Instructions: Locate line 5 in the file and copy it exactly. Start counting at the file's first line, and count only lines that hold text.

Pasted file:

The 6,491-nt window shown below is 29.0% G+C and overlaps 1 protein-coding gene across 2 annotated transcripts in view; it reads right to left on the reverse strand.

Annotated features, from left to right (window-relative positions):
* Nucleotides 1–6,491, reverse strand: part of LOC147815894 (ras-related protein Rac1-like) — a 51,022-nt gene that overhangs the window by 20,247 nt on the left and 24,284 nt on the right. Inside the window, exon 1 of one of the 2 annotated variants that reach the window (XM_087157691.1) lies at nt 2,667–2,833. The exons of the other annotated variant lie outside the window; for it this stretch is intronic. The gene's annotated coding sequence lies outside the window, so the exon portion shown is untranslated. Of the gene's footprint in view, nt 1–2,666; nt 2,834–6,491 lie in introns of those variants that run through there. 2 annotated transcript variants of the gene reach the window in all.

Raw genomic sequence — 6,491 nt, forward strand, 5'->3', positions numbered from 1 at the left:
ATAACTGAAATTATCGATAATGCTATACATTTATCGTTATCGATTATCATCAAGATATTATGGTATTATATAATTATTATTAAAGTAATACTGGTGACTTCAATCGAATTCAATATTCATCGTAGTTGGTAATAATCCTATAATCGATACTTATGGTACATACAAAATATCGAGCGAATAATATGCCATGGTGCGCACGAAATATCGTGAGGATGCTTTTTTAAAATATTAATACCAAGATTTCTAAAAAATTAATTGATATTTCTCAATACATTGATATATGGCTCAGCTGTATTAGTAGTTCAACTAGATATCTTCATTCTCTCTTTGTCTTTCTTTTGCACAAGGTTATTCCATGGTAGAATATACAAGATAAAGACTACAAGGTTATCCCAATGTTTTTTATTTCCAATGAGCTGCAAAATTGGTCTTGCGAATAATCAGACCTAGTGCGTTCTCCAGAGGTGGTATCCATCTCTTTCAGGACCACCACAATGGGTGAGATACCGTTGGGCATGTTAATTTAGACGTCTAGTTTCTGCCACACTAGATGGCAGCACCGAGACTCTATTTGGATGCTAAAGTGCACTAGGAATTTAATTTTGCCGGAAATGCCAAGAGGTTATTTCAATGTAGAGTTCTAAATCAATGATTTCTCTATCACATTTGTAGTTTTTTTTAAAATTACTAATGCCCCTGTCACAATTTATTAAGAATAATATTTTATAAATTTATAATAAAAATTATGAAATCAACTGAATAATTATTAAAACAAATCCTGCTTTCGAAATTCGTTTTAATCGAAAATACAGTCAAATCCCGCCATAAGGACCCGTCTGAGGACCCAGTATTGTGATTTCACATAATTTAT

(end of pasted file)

ATAACTGAAATTATCGATAATGCTATACATTTATCGTTATCGATTATCATCAAGATATTATGGTATTATATAATTATTATTAAAGTAATACTGGTGACTTCAATCGAATTCAATATTCATCGTAGTTGGTAATAATCCTATAATCGATACTTATGGTACATACAAAATATCGAGCGAATAATATGCCATGGTGCGCACGAAATATCGTGAGGATGCTTTTTTAAAATATTAATACCAAGATTTCTAAAAAATTAATTGATATTTCTCAATACATTGATATATGGCTCAGCTGTATTAGTAGTTCAACTAGATATCTTCATTCTCTCTTTGTCTTTCTTTTGCACAAGGTTATTCCATGGTAGAATATACAAGATAAAGACTACAAGGTTATCCCAATGTTTTTTATTTCCAATGAGCTGCAAAATTGGTCTTGCGAATAATCAGACCTAGTGCGTTCTCCAGAGGTGGTATCCATCTCTTTCAGGACCACCACAATGGGTGAGATACCGTTGGGCATGTTAATTTAGACGTCTAGTTTCTGCCACACTAGATGGCAGCACCGAGACTCTATTTGGATGCTAAAGTGCACTAGGAATTTAATTTTGCCGGAAATGCCAAGAGGTTATTTCAATGTAGAGTTCTAAATCAATGATTTCTCTATCACATTTGTAGTTTTTTTTAAAATTACTAATGCCCCTGTCACAATTTATTAAGAATAATATTTTATAAATTTATAATAAAAATTATGAAATCAACTGAATAATTATTAAAACAAATCCTGCTTTCGAAATTCGTTTTAATCGAAAATACAGTCAAATCCCGCCATAAGGACCCGTCTGAGGACCCAGTATTGTGATTTCACATAATTTAT